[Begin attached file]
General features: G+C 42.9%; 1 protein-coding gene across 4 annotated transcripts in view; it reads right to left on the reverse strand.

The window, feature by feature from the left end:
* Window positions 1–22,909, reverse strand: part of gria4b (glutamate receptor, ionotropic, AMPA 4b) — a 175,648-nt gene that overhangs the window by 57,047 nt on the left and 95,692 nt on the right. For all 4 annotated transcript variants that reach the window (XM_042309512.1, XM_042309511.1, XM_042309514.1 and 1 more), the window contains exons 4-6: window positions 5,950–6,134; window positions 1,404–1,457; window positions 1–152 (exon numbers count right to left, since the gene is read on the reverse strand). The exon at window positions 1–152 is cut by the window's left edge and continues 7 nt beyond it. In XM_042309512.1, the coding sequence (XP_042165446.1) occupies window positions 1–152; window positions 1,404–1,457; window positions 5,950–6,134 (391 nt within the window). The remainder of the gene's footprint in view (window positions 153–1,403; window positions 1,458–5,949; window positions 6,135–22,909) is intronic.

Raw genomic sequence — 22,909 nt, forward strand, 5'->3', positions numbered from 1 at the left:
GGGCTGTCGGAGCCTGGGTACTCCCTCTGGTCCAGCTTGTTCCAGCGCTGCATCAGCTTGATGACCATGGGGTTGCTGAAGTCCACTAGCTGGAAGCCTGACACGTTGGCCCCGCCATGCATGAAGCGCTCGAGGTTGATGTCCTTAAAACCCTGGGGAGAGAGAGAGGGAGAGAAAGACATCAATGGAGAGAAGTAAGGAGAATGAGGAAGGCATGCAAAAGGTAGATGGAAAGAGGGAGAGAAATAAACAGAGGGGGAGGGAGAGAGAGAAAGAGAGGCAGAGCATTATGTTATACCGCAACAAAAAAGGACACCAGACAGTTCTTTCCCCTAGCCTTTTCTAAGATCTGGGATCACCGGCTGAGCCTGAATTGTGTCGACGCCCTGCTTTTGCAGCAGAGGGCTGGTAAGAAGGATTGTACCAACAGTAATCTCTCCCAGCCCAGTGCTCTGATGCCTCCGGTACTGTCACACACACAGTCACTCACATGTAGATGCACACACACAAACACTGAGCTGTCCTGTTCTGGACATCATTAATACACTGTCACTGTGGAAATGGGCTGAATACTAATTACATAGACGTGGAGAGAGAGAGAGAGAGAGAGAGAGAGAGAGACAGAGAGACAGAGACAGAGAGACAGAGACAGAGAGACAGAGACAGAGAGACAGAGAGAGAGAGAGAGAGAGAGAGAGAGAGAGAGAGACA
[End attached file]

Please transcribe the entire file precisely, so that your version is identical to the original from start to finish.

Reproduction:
General features: G+C 42.9%; 1 protein-coding gene across 4 annotated transcripts in view; it reads right to left on the reverse strand.

The window, feature by feature from the left end:
* Window positions 1–22,909, reverse strand: part of gria4b (glutamate receptor, ionotropic, AMPA 4b) — a 175,648-nt gene that overhangs the window by 57,047 nt on the left and 95,692 nt on the right. For all 4 annotated transcript variants that reach the window (XM_042309512.1, XM_042309511.1, XM_042309514.1 and 1 more), the window contains exons 4-6: window positions 5,950–6,134; window positions 1,404–1,457; window positions 1–152 (exon numbers count right to left, since the gene is read on the reverse strand). The exon at window positions 1–152 is cut by the window's left edge and continues 7 nt beyond it. In XM_042309512.1, the coding sequence (XP_042165446.1) occupies window positions 1–152; window positions 1,404–1,457; window positions 5,950–6,134 (391 nt within the window). The remainder of the gene's footprint in view (window positions 153–1,403; window positions 1,458–5,949; window positions 6,135–22,909) is intronic.

Raw genomic sequence — 22,909 nt, forward strand, 5'->3', positions numbered from 1 at the left:
GGGCTGTCGGAGCCTGGGTACTCCCTCTGGTCCAGCTTGTTCCAGCGCTGCATCAGCTTGATGACCATGGGGTTGCTGAAGTCCACTAGCTGGAAGCCTGACACGTTGGCCCCGCCATGCATGAAGCGCTCGAGGTTGATGTCCTTAAAACCCTGGGGAGAGAGAGAGGGAGAGAAAGACATCAATGGAGAGAAGTAAGGAGAATGAGGAAGGCATGCAAAAGGTAGATGGAAAGAGGGAGAGAAATAAACAGAGGGGGAGGGAGAGAGAGAAAGAGAGGCAGAGCATTATGTTATACCGCAACAAAAAAGGACACCAGACAGTTCTTTCCCCTAGCCTTTTCTAAGATCTGGGATCACCGGCTGAGCCTGAATTGTGTCGACGCCCTGCTTTTGCAGCAGAGGGCTGGTAAGAAGGATTGTACCAACAGTAATCTCTCCCAGCCCAGTGCTCTGATGCCTCCGGTACTGTCACACACACAGTCACTCACATGTAGATGCACACACACAAACACTGAGCTGTCCTGTTCTGGACATCATTAATACACTGTCACTGTGGAAATGGGCTGAATACTAATTACATAGACGTGGAGAGAGAGAGAGAGAGAGAGAGAGAGAGAGACAGAGAGACAGAGACAGAGAGACAGAGACAGAGAGACAGAGACAGAGAGACAGAGAGAGAGAGAGAGAGAGAGAGAGAGAGAGAGAGACA